Design Thinking isn’t bullsh*t. The way you apply it is.
Lately, I have seen some talks, articles and gotten some questions from people who are struggling with or just downright angry at using Design Thinking and/or Design Sprints. It’s something I’ve been able to use with a lot of success throughout my career so I reached out to some of these teams to understand what was going on. In this episode, we will look at why Design Thinking and/or Design Sprints getting beaten up, why do people feel this way, and in many cases, why I think their frustration is justified.
Lately I have seen a few talks, articles and gotten some questions from people who are latching on to the Design Thinking and/or Design Sprints are bullshit bandwagon. It is an attention grabbing line and does it’s job to get people to stop and listen. You have people like this in your company, on your team or you may even be one of them. I think things like this always happen with anything that is popular and there is no reason why this should be any different.
But instead of doing what too many people do and dismiss those who have a different opinion or think something I love is wrong – I wanted to lean. So I reached out to some of these teams and people to understand what was going on. In this episode I want to take a look at why Design Thinking and/or Design Sprints getting beaten up? Why do people feel this way? Any in many cases, why I do think their frustration is extremely justified?
The big problem.
I found there was one large overarching problem that could then be broken down into a number of smaller problems. DT / DS are no different than a recipe – if you skip steps and leave out ingredients the final results is a mess and appeal to no one. And then there is very justifiable anger that this feels more like madness than a method – because when you skip steps it is. So this is why I don’t fault MOST people who are writing these articles and saying things like this. I also know there are some people who just like to take an opposite opinion to what is popular – and I get that too.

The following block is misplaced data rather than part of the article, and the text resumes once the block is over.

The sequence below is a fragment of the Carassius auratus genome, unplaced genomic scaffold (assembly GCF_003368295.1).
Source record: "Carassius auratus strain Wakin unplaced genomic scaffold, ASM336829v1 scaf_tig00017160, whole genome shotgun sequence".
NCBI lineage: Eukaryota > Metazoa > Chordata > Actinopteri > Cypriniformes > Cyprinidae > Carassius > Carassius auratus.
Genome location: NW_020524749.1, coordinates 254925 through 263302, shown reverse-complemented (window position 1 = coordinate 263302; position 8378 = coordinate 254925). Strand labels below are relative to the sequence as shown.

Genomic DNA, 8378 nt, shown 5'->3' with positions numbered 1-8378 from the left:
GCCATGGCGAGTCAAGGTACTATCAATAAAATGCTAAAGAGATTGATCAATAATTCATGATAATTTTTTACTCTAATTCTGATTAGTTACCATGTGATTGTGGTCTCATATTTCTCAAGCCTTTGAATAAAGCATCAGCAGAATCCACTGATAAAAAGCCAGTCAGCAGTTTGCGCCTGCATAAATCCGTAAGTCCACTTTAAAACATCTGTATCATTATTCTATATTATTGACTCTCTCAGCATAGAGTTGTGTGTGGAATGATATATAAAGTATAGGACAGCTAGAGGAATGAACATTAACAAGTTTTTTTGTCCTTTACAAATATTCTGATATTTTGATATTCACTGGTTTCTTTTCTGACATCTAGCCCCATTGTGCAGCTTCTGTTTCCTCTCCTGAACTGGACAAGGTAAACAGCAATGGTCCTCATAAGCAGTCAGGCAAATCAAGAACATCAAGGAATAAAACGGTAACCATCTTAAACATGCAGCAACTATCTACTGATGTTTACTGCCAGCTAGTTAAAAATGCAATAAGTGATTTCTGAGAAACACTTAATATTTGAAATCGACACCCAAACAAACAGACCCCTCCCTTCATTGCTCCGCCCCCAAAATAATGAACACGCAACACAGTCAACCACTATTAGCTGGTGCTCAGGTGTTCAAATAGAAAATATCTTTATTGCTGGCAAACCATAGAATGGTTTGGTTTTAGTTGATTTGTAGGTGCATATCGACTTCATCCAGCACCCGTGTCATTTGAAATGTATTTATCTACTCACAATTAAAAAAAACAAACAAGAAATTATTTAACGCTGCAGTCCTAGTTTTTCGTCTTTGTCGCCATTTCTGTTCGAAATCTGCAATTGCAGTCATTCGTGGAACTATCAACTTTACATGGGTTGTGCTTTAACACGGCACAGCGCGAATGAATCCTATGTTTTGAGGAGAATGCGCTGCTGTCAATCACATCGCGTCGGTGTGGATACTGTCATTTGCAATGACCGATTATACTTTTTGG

The small problems
They want the answers before the process starts
I have said it countless times before but if you want to do creative work of any quality then you need to start with a problem to be solved – not a solution to be vetted. This is a huge problem when I teach DT/DS that people want to run to the fun parts – the ideation and executions. As a creative person you are their guide on this journey and so you need to make sure that they stay open to the process, the insights and multiple ideas.
They only want to use
This means that when I talked to some of the companies, teams
They don’t want to change the processes that surround and intersect with DT and/or DS
If you want to make DT/DS successful then you can’t start using it and leave the rest of your process and thinking the same as it always was. Every time I teach it I tell the team that within the next week they need to do a DT/DS exercise on their process to see what it is that they are going to change. This way you are giving it a chance to be successful, to support it the right
Other teams of people still want to be the main source of truth.
One of the main parts of DT/DS is using customers as the source of truth and this is the other huge part that most of the companies didn’t follow. They struggle as executives, product team, tech teams and design teams who are the source of all the ideas and insights. This leads to the conflict and opinion war I have talked about before which is not productive. Making customers the course of truth puts the focus where it belongs. It
The thought I want people to walk away here is that any methodology is fallible. You can mislead it, influence it, skip steps, and so many other things that can send it off the rails. This is why I continue to say that anyone can teach you DT/DS but that is such a small piece of making it successful. How it is positioned, how we change our existing processes to adopt it, how we make it unique for our teams, and so much more are what will really define its success.
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